• Notice your tendency to conformance or risk-aversion… Take a risk or two as things are not going to stay the same. You might as well!
  • Build trust with all those you deal with – strengthening your sense of purpose and values, and talking about this
  • Clarify and share your own perspective on the key issues, and get deeply curious about other peoples’ – stay flexible and kind
  • Promote and listen to Millennials – they are already mapping out the way ahead. Tap into this rather than berating them for reacting to the world we’ve created for them. You do not know best, and you are conforming a lot more than you think (ask my kids)
  • Consider taking part in, or somehow promoting/role modelling the principles behind Citizens’ Assemblies – in your community, team, organisation…
  • Get interested in self-organising systems and collaborative leadership
  • Open up everyone you meet to thinking the unthinkable, or even the unpalatable about the future – become more imaginative about ways forward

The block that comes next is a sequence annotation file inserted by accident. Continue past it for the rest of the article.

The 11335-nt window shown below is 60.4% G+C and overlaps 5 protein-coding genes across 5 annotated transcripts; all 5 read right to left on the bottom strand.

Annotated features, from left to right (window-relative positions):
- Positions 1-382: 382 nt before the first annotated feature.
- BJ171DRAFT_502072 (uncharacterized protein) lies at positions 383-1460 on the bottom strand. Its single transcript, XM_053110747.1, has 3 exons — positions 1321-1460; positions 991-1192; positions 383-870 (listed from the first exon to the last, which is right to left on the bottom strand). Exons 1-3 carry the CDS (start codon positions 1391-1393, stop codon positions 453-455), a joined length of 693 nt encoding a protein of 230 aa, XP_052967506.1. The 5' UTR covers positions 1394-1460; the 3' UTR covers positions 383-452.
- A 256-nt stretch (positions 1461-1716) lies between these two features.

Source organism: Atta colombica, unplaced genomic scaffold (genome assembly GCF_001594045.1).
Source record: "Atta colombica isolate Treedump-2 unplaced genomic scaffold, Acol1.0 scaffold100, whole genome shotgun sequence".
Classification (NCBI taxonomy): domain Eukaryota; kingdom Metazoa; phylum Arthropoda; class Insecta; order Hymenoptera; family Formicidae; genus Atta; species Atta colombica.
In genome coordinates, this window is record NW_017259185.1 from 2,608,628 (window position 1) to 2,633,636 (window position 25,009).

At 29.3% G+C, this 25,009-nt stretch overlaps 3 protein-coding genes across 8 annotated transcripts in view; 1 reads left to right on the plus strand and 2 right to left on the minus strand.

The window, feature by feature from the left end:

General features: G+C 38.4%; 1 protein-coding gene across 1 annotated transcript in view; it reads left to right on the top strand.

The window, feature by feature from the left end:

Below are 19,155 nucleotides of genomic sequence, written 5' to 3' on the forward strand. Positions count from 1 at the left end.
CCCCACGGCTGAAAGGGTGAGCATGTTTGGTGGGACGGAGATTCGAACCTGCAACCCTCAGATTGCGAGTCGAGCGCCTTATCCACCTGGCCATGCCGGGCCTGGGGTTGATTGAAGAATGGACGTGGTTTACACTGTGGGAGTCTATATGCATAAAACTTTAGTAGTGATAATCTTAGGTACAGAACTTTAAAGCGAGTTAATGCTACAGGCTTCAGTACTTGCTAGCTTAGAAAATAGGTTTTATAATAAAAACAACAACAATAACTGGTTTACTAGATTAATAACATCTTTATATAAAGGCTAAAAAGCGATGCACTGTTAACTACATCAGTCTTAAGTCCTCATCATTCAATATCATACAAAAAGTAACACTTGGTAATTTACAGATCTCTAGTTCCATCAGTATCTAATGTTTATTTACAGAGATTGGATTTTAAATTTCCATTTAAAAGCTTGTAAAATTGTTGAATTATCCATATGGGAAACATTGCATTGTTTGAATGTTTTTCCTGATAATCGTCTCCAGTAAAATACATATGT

• Be tolerant, encouraging and compassionate (rather than overly critical) to those who take on leadership responsibility – it’s not easy
  • If you’re in politics, look beyond staying in power. If you’re in a business, look beyond making money.
  • If you’re in a community build bridges not walls. If you’re troubled, try to make peace with yourself. Ask for help.
  • Care for your interiority – however you do it. This means looking after your mind, body and soul so that you keep closely in touch with how you are.
  • Value your relationships, and gently support mutual understanding beyond your ‘bubble’, if you’re in one
  • Read widely, and try to discern the ‘attractors’ as they pop up, and how they start to pull people.

That’s it. Do add comments or thoughts below and let’s keep the discussion going.


  1. Rory Stewart interviewed by James O’Brien on LBC, 18 Dec 2018
  2. BBC1, This Week, 17 Jan 2019
  3. Thinking the Unthinkable, Gowring, N and Langdon, C., John Catt Education Ltd, 2018
  4. Notes on Chaos: Draft Political Treatises, Lane, J-E., Public Policy Institute, Serbia Open Journal of Political Science, 2018, 8, 69-80
  5. Chaos: Making a New Science, Gleick, J, Abacus, 1988
  6. Lorenz attractor film (2 minutes)

Esther Cameron is a change facilitator working with organisations facing significant challenges. This involves partnering with leaders, and/or small coalitions of leaders, to help map out and enact a change process. She does her best to work collaboratively, creatively and with compassion.